The pups are cute, but someone considering buying one needs to do a lot of research about the responsibilities of owning this pet. Part of their research should be a search for a suitable veterinarian who can help them if their pet becomes sick. As is the case with all exotic pets, a person needs to think very carefully about the advisability of welcoming a pouched rat into their home.
Hero Rats: Land Mine Protection
APOPO is an organization started by a Belgian man named Bart Weetjens. His goal is to train Gambian pouched rats to save human lives by detecting land mines and tuberculosis. The rodents are trained with a clicker, just as some pet dogs are trained. The animals hear a click from the clicker and receive a food reward to reinforce their behavior when they perform successfully. They are said to be very food-motivated. Bananas and peanut butter are favorite treats. The organization calls the animals "HeroRATs."
APOPO is based in Tanzania. Both land mines and tuberculosis are big problems in some parts of Africa. Gambian pouched rats were chosen as helpers because they are trainable, are often friendly, and have a great sense of smell. They can detect land mines in both metal and plastic cases. They also live naturally in the area and are long-lived, inexpensive to care for, and resistant to many local diseases.
While surveying an area for land mines, a pouched rat is attached to a harness that is in turn attached to a rope by a leash. The rope is suspended in the air by two human handlers. The rodent is trained to scratch the ground when it detects a mine. The area is then marked by the humans and the mine is later removed. According to the APOPO website, two HeroRATs can survey 300 square meters of land in one hour, whereas two manual deminers using metal detectors would take two days.
Tuberculosis can be a serious disease if it's not treated. It's caused by a bacterium and chiefly affects the lungs. The bacterium is spread in droplets that travel through the air when a person with an active infection speaks, sneezes, or coughs.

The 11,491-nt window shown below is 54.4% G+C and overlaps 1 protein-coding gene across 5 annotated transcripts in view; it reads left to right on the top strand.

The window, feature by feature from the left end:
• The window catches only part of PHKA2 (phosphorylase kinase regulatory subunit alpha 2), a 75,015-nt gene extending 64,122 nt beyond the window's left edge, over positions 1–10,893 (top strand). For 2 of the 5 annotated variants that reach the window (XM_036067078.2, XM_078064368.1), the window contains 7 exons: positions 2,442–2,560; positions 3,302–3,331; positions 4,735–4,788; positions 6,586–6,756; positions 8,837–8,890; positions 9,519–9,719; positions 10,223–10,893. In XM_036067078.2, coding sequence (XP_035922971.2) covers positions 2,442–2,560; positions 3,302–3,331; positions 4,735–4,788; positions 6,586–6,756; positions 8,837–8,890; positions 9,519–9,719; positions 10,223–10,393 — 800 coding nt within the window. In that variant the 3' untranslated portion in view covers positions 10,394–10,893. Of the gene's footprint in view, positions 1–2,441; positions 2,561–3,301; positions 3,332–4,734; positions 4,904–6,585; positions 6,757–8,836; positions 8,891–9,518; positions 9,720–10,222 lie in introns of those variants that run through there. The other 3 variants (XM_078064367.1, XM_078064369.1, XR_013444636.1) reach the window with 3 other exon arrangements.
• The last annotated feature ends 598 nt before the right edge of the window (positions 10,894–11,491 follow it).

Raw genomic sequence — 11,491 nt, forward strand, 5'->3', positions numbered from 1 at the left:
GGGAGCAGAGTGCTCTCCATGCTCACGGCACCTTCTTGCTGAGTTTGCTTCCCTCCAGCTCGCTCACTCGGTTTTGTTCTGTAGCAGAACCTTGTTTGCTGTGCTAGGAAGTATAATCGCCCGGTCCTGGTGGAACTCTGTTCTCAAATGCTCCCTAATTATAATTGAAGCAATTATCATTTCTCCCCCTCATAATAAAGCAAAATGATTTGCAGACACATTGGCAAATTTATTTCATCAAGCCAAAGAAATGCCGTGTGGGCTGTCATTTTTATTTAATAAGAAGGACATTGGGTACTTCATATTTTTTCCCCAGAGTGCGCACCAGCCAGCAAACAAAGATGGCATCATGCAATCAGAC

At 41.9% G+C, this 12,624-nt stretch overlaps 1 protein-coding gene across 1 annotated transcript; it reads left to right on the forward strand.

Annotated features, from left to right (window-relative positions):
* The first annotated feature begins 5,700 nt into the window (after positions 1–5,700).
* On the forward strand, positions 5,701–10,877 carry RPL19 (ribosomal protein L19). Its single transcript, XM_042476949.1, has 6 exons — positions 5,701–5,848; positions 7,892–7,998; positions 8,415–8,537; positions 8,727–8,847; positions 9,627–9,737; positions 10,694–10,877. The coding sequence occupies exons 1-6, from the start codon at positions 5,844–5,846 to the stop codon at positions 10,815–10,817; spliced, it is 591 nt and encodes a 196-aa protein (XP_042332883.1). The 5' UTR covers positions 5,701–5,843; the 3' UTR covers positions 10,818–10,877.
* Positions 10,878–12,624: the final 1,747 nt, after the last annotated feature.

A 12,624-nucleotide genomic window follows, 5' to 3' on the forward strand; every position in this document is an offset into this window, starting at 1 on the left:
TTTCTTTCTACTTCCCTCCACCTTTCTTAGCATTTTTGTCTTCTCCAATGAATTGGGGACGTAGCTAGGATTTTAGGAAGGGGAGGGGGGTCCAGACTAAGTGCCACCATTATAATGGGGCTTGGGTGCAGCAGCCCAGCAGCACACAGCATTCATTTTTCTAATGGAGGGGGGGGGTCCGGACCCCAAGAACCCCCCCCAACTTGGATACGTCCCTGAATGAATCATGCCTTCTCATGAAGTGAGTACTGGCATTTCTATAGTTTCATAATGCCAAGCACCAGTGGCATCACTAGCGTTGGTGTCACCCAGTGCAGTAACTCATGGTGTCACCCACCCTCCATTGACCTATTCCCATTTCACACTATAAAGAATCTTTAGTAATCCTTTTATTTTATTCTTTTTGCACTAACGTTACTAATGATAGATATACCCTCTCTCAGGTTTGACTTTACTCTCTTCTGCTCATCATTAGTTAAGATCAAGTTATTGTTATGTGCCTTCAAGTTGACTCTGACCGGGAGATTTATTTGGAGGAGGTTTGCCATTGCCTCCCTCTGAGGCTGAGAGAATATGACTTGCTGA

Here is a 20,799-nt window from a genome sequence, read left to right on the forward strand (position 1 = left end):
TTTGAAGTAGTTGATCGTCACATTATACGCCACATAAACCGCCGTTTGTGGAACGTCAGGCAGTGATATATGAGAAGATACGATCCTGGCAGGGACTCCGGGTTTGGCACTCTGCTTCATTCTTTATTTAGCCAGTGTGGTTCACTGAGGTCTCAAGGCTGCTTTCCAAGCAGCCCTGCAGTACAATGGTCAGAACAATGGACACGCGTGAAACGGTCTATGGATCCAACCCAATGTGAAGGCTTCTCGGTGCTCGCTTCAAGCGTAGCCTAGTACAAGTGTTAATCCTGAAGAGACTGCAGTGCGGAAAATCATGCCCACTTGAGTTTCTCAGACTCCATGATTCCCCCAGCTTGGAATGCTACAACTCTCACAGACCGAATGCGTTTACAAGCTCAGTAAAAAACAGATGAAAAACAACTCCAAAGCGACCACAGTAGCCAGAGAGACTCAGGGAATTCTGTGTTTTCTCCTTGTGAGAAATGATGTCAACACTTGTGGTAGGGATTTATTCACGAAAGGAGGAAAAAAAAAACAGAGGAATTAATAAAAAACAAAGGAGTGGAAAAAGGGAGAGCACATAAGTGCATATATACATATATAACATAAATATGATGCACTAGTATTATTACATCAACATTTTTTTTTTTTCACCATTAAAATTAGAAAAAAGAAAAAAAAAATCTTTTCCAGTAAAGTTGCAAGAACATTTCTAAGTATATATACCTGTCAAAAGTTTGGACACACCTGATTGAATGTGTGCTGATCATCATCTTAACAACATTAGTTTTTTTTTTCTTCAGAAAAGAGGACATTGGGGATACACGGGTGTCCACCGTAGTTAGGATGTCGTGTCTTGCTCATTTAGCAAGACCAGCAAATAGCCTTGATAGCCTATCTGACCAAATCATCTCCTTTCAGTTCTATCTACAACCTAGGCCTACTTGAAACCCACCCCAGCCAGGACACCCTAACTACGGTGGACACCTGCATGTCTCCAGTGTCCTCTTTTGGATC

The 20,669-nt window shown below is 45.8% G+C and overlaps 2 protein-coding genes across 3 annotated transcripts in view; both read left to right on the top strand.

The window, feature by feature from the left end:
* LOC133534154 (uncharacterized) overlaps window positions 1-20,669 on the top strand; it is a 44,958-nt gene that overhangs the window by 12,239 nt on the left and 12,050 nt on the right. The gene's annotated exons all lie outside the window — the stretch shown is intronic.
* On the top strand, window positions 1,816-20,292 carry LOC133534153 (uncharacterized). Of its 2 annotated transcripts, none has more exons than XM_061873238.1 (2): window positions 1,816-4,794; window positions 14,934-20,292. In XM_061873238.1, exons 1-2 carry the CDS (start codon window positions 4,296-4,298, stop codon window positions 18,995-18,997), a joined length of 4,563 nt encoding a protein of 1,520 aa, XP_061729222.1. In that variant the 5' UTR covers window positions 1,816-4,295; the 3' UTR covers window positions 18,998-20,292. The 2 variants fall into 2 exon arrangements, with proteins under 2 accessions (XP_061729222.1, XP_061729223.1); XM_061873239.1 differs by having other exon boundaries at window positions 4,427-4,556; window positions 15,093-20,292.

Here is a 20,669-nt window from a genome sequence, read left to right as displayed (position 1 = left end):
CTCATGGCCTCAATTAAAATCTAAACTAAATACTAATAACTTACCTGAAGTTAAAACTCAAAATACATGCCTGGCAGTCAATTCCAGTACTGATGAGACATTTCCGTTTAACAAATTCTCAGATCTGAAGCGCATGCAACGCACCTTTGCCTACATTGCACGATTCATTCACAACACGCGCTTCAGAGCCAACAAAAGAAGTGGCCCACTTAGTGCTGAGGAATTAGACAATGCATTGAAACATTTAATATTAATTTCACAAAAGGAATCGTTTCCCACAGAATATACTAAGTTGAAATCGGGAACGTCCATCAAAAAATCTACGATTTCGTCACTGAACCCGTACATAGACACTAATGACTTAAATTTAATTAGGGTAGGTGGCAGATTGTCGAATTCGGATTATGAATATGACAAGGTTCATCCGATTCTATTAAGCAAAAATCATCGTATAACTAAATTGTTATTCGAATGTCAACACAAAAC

Pouched rats that are trained to detect tuberculosis (TB) enter a cage and sniff a series of holes that have sputum samples underneath. If an animal detects TB it keeps its nose in the hole for at least three seconds and also scratches the hole.
APOPO says that the trained rodents can sample 40 sputum samples in seven minutes instead of the full day needed by a lab technician. A single rat can detect hundreds of cases in a day. In addition, the animals detect cases of TB that are missed by humans. Once the disease is detected, treatment can start.
An Invasive Species
Despite their ability to become delightful pets and their usefulness in helping to save human lives, in Florida feral Gambian pouched rats have become a potential problem. The situation is thought to have begun when a pet breeder released pouched rats—reportedly six to eight individuals—into the wild on Grassy Key (or when the animals escaped). The rodents reproduced rapidly. There were serious concerns that they would damage the habitat, compete with local species, and migrate to other environmentally sensitive areas.
Beginning in 2007, poisonous bait was distributed as food. In 2009, the pouched rat population seemed to have disappeared. In 2011, however, reports of live animals appeared. The reports continued into 2012. Another attack was mounted. Once again, it seemed like the battle against the animals was succeeding, but in 2014 it became obvious that the giant rat population hadn't been eliminated.
There are fears that the pouched rats are competing with endangered native wood rats. Officials are very concerned about the animals reaching the mainland and the Everglades. Gambian pouched rats have damaged food crops in Africa and might have a serious effect on agricultural crops on the U.S. mainland. New attempts are being made to remove the animals, which include a trapping program.
In 2003, it was suggested that Gambian pouched rats were implicated in an outbreak of monkeypox in the United States. Monkeypox is a viral disease related to smallpox, although it's generally—but not always—less serious. The virus is often carried inside rodent bodies.
It was discovered that most of the people who became ill with monkeypox had come into contact with infected prairie dogs. It's thought that an animal vendor placed cages containing imported and infected Gambian pouched rats and other infected rodents close to cages containing prairie dogs. This allowed the virus to pass to the prairie dogs. CDC testing showed that one of the pouched rats and several of the other rodents contained the virus in their bodies. Humans may have become infected when they handled the prairie dogs.
Despite the potential problems caused by Gambian pouched rats, I think they are lovely animals. Like any non-native species, though, they are best appreciated in their original environment and habitat where they are endemic.
This article is accurate and true to the best of the author’s knowledge. It is not meant to substitute for diagnosis, prognosis, treatment, prescription, or formal and individualized advice from a veterinary medical professional. Animals exhibiting signs and symptoms of distress should be seen by a veterinarian immediately.
© 2012 Linda Crampton